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I'm wondering if sending snail mail to the wrong address could ever be a violation of HIPAA? Obviously, due to people moving and not updating their account information, this likely happens all the time

However, what if an insurance member has requested an address change from the insurance company (multiple times) but the company fails to update their address in the system and continues to send documents (Explanations of Benefits) to the wrong address?

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    The person opening the mail would be guilty of a crime. – Ron Beyer Feb 12 at 23:12
  • @RonBeyer interesting... However, does that absolve the company of liability? If a hacker discovers that a database is in-secured & unencrypted, it would be a crime for them read the data... however, the company has still not done it's job to protect the data and would be in violation of HIPAA compliance. – NSjonas Feb 13 at 1:04
  • No, it does not absolve them of liability in that regard. In your example, both the hacker and the company would be held responsible for different violations. I'm not sure though that the health provider would be liable if it were not given due notice of an address change. The responsibility to report that falls on the individual, not the provider. If they ignore the document, that is a different scenario. – Ron Beyer Feb 13 at 1:49
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Under 45 CFR 164.402 a "breach" is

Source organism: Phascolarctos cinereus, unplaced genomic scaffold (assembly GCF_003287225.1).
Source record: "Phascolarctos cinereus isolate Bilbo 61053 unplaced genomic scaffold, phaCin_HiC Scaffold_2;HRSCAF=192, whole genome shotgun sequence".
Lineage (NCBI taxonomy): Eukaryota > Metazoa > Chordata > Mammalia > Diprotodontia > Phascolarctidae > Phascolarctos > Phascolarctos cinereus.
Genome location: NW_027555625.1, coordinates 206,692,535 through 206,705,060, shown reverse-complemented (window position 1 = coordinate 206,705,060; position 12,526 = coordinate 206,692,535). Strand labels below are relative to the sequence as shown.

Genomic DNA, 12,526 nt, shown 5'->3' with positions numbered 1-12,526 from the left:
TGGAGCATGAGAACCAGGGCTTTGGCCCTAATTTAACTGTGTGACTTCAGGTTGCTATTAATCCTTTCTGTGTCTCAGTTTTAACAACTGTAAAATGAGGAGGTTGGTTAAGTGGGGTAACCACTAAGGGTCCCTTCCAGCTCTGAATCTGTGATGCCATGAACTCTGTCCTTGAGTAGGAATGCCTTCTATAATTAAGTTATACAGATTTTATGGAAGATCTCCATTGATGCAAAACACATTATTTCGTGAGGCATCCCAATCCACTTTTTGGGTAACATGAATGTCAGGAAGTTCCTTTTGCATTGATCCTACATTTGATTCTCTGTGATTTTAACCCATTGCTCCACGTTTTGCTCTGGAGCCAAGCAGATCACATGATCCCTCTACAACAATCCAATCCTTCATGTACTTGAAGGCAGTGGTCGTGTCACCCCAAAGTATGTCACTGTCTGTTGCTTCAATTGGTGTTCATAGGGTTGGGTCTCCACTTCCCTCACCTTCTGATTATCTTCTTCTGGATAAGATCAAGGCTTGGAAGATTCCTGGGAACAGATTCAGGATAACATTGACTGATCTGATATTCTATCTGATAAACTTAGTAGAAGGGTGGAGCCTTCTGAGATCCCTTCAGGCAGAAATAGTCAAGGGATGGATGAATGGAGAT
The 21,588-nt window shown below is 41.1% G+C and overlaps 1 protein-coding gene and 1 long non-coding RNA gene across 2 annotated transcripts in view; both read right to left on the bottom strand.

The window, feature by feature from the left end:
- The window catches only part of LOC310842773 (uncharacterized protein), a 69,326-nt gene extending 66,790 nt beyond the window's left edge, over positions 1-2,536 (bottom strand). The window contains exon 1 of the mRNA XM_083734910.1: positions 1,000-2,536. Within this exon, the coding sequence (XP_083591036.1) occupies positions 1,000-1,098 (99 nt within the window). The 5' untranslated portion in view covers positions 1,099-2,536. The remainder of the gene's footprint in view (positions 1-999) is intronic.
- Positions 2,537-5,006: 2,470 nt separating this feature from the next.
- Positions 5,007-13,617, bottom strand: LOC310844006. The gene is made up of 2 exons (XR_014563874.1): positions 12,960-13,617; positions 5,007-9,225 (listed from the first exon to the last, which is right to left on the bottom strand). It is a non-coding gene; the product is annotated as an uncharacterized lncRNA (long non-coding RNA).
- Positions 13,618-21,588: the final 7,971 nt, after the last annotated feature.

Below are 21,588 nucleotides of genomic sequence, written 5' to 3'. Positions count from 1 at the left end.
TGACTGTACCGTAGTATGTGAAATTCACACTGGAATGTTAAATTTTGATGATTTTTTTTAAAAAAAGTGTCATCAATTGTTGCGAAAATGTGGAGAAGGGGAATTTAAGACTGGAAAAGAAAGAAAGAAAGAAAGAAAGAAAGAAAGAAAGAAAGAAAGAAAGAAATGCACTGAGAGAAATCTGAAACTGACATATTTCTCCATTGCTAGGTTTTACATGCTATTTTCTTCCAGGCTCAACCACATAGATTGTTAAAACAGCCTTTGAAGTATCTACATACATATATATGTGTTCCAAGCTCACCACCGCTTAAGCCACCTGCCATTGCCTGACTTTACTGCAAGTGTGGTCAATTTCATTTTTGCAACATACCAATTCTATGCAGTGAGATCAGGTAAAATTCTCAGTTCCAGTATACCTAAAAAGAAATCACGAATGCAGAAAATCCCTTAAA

the acquisition, access, use, or disclosure of protected health information in a manner not permitted under subpart E of this part which compromises the security or privacy of the protected health information.

Disclosing PHI to random people is not permitted under subpart E. Then then allow that it can be deemed to not be a breach if they can "demonstrate[] that there is a low probability that the protected health information has been compromised based on a risk assessment of certain factors – there isn't any clear yes/no rule as to how you could say that disclosing PHI is not a breach.

If they discover a breach, they must notify the affected individual. One ploy would be for them to stick their heads in the sand and be careful to not discover: but §164.404(2) says

A covered entity shall be deemed to have knowledge of a breach if such breach is known, or by exercising reasonable diligence would have been known, to any person, other than the person committing the breach, who is a workforce member or agent of the covered entity

So if, for example, they had been told that person X has moved, a reasonably diligent person would know that sending PHI to the old address will result in a breach. The Sec'y of HHS must also be notified of the breach, though this can go in the annual report if the breach involves fewer than 500 people. The affected individual can also file a complaint with HHS.

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